1. an established custom;
- Example: "it was their habit to dine at 7 every evening"
[syn: habit, wont]
2. (psychology) an automatic pattern of behavior in reaction to a specific situation; may be inherited or acquired through frequent repetition;
- Example: "owls have nocturnal habits"
- Example: "she had a habit twirling the ends of her hair"
- Example: "long use had hardened him to it"
[syn: habit, use]
3. a distinctive attire worn by a member of a religious order;
4. the general form or mode of growth (especially of a plant or crystal);
- Example: "a shrub of spreading habit"
5. attire that is typically worn by a horseback rider (especially a woman's attire);
[syn: habit, riding habit]
6. excessive use of drugs;
[syn: substance abuse, drug abuse, habit]
1. put a habit on;
The Collaborative International Dictionary of English v.0.48:
Habit \Hab"it\ (h[a^]b"[i^]t) n. [OE. habit, abit, F. habit, fr. L. habitus state, appearance, dress, fr. habere to have, be in a condition; prob. akin to E. have. See Have, and cf. Able, Binnacle, Debt, Due, Exhibit, Malady.] 1. The usual condition or state of a person or thing, either natural or acquired, regarded as something had, possessed, and firmly retained; as, a religious habit; his habit is morose; elms have a spreading habit; esp., physical temperament or constitution; as, a full habit of body. [1913 Webster] 2. (Biol.) The general appearance and manner of life of a living organism. Specifically, the tendency of a plant or animal to grow in a certain way; as, the deciduous habit of certain trees. [1913 Webster +PJC] 3. Fixed or established custom; ordinary course of conduct; practice; usage; hence, prominently, the involuntary tendency or aptitude to perform certain actions which is acquired by their frequent repetition; as, habit is second nature; also, peculiar ways of acting; characteristic forms of behavior. [1913 Webster] A man of very shy, retired habits. --W. Irving. [1913 Webster] 4. Outward appearance; attire; dress; hence, a garment; esp., a closely fitting garment or dress worn by ladies; as, a riding habit. [1913 Webster] Costly thy habit as thy purse can buy. --Shak. [1913 Webster] There are, among the statues, several of Venus, in different habits. --Addison. 5. Hence: The distinctive clothing worn commonly by nuns or monks; as, in the late 1900's many orders of nuns discarded their habits and began to dress as ordinary lay women. [PJC] Syn: Practice; mode; manner; way; custom; fashion. Usage: Habit, Custom. Habit is a disposition or tendency leading us to do easily, naturally, and with growing certainty, what we do often; custom is external, being habitual use or the frequent repetition of the same act. The two operate reciprocally on each other. The custom of giving produces a habit of liberality; habits of devotion promote the custom of going to church. Custom also supposes an act of the will, selecting given modes of procedure; habit is a law of our being, a kind of "second nature" which grows up within us. [1913 Webster] How use doth breed a habit in a man! --Shak. [1913 Webster] He who reigns . . . upheld by old repute, Consent, or custom --Milton. [1913 Webster]The Collaborative International Dictionary of English v.0.48:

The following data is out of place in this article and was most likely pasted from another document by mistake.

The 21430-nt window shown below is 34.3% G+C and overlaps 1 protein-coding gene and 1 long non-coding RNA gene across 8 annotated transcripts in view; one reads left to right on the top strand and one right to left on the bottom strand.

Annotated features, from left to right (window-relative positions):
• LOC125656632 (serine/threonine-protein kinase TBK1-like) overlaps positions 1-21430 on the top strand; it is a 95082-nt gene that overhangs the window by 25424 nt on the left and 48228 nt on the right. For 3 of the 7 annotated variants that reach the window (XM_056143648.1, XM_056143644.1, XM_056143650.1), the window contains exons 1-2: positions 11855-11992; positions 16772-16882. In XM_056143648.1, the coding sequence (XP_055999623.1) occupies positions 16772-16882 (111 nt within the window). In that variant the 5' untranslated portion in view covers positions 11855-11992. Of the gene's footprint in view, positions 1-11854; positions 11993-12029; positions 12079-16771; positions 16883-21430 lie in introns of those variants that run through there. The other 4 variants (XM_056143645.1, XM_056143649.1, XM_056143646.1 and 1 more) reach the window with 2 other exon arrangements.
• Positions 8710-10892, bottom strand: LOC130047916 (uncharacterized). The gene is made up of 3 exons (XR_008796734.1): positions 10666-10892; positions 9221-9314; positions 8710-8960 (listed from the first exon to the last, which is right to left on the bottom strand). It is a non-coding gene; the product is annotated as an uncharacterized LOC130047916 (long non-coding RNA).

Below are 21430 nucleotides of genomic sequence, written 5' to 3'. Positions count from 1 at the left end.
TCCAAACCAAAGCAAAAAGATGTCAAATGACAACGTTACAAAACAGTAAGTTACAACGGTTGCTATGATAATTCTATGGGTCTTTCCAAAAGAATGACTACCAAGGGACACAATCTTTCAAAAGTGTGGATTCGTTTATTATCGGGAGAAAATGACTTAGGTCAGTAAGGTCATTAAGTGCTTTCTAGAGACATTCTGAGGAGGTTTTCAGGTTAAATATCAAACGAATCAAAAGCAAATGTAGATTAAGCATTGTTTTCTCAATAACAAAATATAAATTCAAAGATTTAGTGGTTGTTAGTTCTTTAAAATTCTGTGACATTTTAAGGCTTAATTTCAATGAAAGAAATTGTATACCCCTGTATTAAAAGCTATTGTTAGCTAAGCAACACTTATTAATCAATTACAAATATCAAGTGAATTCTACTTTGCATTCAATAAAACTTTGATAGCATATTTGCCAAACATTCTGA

Habit \Hab"it\ (h[a^]b"[i^]t), v. t. [imp. & p. p. Habited; p. pr. & vb. n. Habiting.] [OE. habiten to dwell, F. habiter, fr. L. habitare to have frequently, to dwell, intens. fr. habere to have. See Habit, n.] 1. To inhabit. [Obs.] [1913 Webster] In thilke places as they [birds] habiten. --Rom. of R. [1913 Webster] 2. To dress; to clothe; to array. [1913 Webster] They habited themselves like those rural deities. --Dryden. [1913 Webster] 3. To accustom; to habituate. [Obs.] --Chapman. [1913 Webster]The Devil's Dictionary (1881-1906):
HABIT, n. A shackle for the free.Moby Thesaurus II by Grady Ward, 1.0:
168 Moby Thesaurus words for "habit": a habit, accouter, acquired tolerance, acute alcoholism, addictedness, addiction, alcoholism, amphetamine withdrawal symptoms, apparel, array, attire, attitude, automatism, bad habit, barbiturate addiction, barbiturism, bedizenment, bent, bib and tucker, body-build, brand, caparison, cast, chain smoking, character, characteristic, characteristics, chronic alcoholism, clothes, clothing, cocainism, complexion, composition, compulsion, constituents, constitution, convention, costume, crash, crasis, craving, creature of habit, custom, dependence, dharma, diathesis, dipsomania, disguise, disposition, drapery, dress, dressing, drug addiction, drug culture, drug dependence, duds, equip, ethos, fashion, fatigues, feathers, fiber, fig, fit, fit out, force of habit, frame, frame of mind, frock, garb, garments, gear, genius, grain, guise, habiliment, habiliments, habit pattern, habituation, habitude, hue, humor, humors, idiosyncrasy, ilk, inclination, investiture, investment, kind, linen, livery, makeup, manner, mannerism, masquerade, minauderie, mode, mold, nature, nicotine addiction, outfit, pattern, peculiar trait, peculiarity, penchant, physical dependence, physique, policy, practice, praxis, predisposition, proclivity, propensity, property, psychological dependence, quality, quirk, rags, raiment, regalia, rig, rig out, rig up, robes, routine, rule, second nature, somatotype, sort, spirit, sportswear, stamp, stereotype, stereotyped behavior, streak, stripe, style, suchness, suit, system, temper, temperament, tendency, tenor, threads, togs, toilette, tolerance, tone, trademark, trick, trick of behavior, trim, turn out, type, uniform, usage, use, vein, vestment, vestments, vesture, way, wear, wearing apparel, withdrawal sickness, withdrawal symptoms, wont